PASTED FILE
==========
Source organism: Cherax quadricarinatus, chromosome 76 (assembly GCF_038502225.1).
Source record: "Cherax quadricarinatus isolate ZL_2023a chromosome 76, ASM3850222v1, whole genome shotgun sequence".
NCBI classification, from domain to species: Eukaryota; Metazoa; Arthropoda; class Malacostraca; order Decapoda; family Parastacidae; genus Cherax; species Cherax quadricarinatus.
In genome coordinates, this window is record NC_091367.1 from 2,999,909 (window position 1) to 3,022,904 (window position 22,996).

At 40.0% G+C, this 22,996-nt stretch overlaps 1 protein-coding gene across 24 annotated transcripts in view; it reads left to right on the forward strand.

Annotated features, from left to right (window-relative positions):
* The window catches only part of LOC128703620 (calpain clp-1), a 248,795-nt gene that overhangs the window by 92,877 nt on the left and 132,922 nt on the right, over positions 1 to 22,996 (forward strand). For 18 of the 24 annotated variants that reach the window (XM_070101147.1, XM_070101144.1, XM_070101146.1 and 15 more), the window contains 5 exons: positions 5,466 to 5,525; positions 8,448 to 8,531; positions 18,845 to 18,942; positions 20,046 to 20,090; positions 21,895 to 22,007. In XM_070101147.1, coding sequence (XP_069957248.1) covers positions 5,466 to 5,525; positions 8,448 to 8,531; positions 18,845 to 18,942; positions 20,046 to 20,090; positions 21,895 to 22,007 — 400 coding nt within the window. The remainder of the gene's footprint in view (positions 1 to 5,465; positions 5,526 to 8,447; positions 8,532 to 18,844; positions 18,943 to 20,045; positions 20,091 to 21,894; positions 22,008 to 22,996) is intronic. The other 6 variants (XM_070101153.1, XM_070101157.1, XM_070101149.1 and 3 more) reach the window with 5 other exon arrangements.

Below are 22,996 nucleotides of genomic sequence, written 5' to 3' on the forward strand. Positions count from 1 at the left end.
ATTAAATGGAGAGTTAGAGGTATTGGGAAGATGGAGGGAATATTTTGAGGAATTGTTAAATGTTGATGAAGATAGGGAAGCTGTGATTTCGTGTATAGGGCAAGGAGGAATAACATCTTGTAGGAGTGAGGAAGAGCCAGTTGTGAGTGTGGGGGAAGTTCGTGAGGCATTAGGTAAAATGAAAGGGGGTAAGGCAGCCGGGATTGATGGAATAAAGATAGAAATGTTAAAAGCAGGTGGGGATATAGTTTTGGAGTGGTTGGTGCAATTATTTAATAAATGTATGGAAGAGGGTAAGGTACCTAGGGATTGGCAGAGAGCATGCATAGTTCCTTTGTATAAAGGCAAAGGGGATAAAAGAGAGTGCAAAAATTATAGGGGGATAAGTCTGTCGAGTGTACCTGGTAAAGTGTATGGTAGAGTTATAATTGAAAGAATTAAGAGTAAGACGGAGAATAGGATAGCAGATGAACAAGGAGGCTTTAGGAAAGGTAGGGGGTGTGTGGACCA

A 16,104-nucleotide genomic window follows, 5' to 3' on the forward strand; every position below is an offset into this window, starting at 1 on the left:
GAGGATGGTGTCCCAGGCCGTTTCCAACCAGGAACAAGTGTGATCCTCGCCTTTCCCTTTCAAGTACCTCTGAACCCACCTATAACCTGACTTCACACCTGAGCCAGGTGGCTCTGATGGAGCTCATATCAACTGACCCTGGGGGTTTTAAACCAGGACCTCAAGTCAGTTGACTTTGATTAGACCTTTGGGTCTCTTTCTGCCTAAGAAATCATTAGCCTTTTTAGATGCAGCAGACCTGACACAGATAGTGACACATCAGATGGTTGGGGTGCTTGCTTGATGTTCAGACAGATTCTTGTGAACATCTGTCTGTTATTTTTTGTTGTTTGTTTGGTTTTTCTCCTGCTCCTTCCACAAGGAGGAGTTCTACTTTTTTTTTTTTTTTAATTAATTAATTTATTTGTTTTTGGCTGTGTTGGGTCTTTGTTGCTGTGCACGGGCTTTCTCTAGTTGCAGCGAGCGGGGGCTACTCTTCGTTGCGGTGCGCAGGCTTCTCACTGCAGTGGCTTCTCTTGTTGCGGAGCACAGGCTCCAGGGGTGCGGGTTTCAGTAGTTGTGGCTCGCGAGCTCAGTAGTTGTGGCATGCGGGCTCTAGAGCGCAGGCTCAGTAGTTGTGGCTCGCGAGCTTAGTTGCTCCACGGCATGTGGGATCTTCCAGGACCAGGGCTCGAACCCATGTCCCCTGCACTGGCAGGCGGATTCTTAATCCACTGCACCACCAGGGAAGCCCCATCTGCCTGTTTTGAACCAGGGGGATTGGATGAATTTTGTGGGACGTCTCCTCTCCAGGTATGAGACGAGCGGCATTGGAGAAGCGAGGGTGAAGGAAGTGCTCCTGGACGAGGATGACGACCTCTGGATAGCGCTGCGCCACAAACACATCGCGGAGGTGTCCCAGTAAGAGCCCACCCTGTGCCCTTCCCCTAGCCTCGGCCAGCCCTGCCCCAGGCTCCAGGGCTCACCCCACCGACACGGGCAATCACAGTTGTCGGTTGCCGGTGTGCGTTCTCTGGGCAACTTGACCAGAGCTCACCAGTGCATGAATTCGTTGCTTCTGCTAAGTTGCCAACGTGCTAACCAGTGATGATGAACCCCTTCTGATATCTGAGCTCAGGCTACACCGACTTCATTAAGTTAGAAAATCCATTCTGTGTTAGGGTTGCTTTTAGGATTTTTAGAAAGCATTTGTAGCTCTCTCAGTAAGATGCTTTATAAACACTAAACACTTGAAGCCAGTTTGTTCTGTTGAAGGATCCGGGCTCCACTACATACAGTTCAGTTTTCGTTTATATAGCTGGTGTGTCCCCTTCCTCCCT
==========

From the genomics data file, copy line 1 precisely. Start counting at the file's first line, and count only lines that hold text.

Source organism: Cherax quadricarinatus, chromosome 76 (assembly GCF_038502225.1).